Improving lives through invention

Teaching Green Inventing in 2018: Higher Education Workshop Highlights and Strategies for Action

By Cindy Cooper, Program Officer, The Lemelson Foundation

  • A sterile-yet-reusable device that enables providers to offer minimally-invasive biopsies at lower cost . . .
  • Packing materials made from mushroom matter . . .
  • Home insulation made from hemp stalks . . .

These are just a few samples of how young inventors have embedded sustainability thinking into the design and development of new products.  At The Lemelson Foundation, we are seeking to make it easier for innovators to integrate sustainable design and environmental responsibility  throughout the life-cycle of an invention. We see enormous opportunity to address the world’s most pressing problems in the face of its environmental constraints by enabling more successful, resilient, environmentally responsible invention-based businesses.

Yet despite the compelling examples and reasons to invent green, there is gap in educating inventors to design, develop and distribute new products in an environmentally responsible way.  In fact, a recent qualitative study commissioned by the Foundation revealed that while there is evidence of effective curricula and instructional methods in some higher education design and engineering programs, such coursework is not commonly required or ubiquitous in the invention education-related landscape.

To begin to address this gap, The Lemelson Foundation and VentureWell co-hosted an interactive workshop on the eve of VentureWell’s 2018 OPEN conference entitled Teaching Green Inventing: Integrating Environmental Responsibility in Innovation & Entrepreneurship Education.

The session brought together 35 faculty, NGO staff, and invention education funders from as far away as Finland to explore how higher education can lead the way in closing the education gap on environmentally responsible inventing and entrepreneurship.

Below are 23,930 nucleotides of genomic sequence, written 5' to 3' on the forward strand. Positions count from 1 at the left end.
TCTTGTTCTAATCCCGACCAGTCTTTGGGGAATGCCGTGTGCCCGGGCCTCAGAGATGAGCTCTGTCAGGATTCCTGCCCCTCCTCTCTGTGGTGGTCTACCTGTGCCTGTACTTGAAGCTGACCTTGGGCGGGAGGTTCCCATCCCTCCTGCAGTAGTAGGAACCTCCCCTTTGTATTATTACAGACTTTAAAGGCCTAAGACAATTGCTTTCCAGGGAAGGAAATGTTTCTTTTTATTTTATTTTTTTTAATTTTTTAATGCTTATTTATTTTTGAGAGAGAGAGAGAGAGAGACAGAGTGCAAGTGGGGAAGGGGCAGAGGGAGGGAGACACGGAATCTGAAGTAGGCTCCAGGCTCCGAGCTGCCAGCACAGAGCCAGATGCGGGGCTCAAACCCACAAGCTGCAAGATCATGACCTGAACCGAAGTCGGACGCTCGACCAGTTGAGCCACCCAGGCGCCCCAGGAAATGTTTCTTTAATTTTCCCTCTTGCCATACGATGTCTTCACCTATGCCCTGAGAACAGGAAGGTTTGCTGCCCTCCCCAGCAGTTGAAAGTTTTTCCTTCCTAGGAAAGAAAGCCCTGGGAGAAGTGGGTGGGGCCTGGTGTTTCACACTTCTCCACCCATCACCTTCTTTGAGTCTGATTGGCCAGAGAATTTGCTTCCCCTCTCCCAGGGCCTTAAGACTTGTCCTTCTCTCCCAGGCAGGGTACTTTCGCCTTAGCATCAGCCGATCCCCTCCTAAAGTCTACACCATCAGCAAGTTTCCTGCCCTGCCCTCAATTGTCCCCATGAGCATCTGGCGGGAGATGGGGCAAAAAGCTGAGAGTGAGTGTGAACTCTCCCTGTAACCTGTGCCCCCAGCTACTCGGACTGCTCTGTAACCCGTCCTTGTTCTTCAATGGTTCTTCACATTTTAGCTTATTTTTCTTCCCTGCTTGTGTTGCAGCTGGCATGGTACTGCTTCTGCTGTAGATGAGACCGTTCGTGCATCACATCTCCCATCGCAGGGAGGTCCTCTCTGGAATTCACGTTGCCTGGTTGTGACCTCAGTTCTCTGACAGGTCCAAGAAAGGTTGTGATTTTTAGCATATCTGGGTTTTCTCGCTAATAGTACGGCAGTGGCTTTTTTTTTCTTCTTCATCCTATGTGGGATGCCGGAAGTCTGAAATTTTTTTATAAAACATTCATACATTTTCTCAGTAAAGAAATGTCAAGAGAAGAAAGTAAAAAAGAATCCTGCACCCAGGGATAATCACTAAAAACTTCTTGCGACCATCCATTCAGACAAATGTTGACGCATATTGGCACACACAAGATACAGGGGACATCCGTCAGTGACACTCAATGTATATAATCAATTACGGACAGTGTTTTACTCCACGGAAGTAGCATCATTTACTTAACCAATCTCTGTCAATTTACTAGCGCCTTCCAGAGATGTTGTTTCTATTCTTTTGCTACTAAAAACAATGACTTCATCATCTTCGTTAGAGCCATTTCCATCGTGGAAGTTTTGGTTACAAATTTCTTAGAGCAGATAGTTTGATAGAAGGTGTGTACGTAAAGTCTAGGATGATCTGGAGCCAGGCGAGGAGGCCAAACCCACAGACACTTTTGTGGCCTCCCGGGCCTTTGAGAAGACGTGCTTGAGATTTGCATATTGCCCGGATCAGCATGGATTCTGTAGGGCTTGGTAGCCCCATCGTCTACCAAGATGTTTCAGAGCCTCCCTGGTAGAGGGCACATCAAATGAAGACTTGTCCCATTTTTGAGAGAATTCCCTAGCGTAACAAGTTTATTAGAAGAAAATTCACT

Presenters included Carol Dahl, Executive Director of The Lemelson Foundation, Cindy Cooper, Program Officer for The Lemelson Foundation, Janine Elliott, Program Officer for VentureWell, and Jeremy Faludi, Associate Professor of Dartmouth College.

Participants reviewed findings from a recent study commissioned by The Lemelson Foundation on best practices and barriers for teaching inventing green in higher education and developed strategic action for increasing the capacity and scale of leading educational approaches.


Participants reflected on the study findings and their own experiences, revealing common themes regarding barriers and opportunities to increase the capacity to intertwine environmental responsibility with invention and innovation education. Some highlights:

  • Opportunities to Scale:
    • Both the study and workshop participants supported the idea of developing faculty through curriculum sharing and faculty training. In addition, faculty underscored the importance of aligning incentives among partners within the institution, bringing leadership along on the journey, but also with partners externally, including industry and NGOs. Of note, it is important to better demonstrate the added value of sustainability to business through increased creativity, competitiveness and risk mitigation.
  • Common Barriers to Adoption:
    • Leadership buy-in was seen as critical but sometimes requires initial evidence.
    • Systems thinking is vital but multi-disciplinary instruction is challenging.
    • Other barriers often noted included the lack of cohesion through use of different terminology across disciplines and institutions, students’ limited prior experience with systems thinking and misconceptions about the scientific rigor of pursuing sustainability.
  • New ideas:
    • Workshop participants talked about tapping into student enthusiasm and passion for having a positive impact and going beyond teaching technical skills to incorporating a values-driven curriculum.  Students are increasingly enthusiastic about integrating their values into their learning and careers, and sustainability offers an avenue for doing so.
  • Tools and resources presented:

Looking Ahead

A core study finding re-affirmed at the workshop is that there are best practices, but not a one-size-fits-all solution to teaching and integrating inventing green principles. Therefore, the driving question is not whether effective tools and approaches exist, but rather how to best facilitate and quicken their adoption. The Lemelson Foundation was excited to see a number of themes emerge that are ripe for action and will be working in partnership and alongside many others to take ideas forward in the months and years ahead.

Many were inspired by an attendee’s vision statement that soon we would no longer need a focus on sustainable design because it will simply be how innovation and entrepreneurship are done. Working together, we can get there.

Whiteboard Illustration by Raja Schaar

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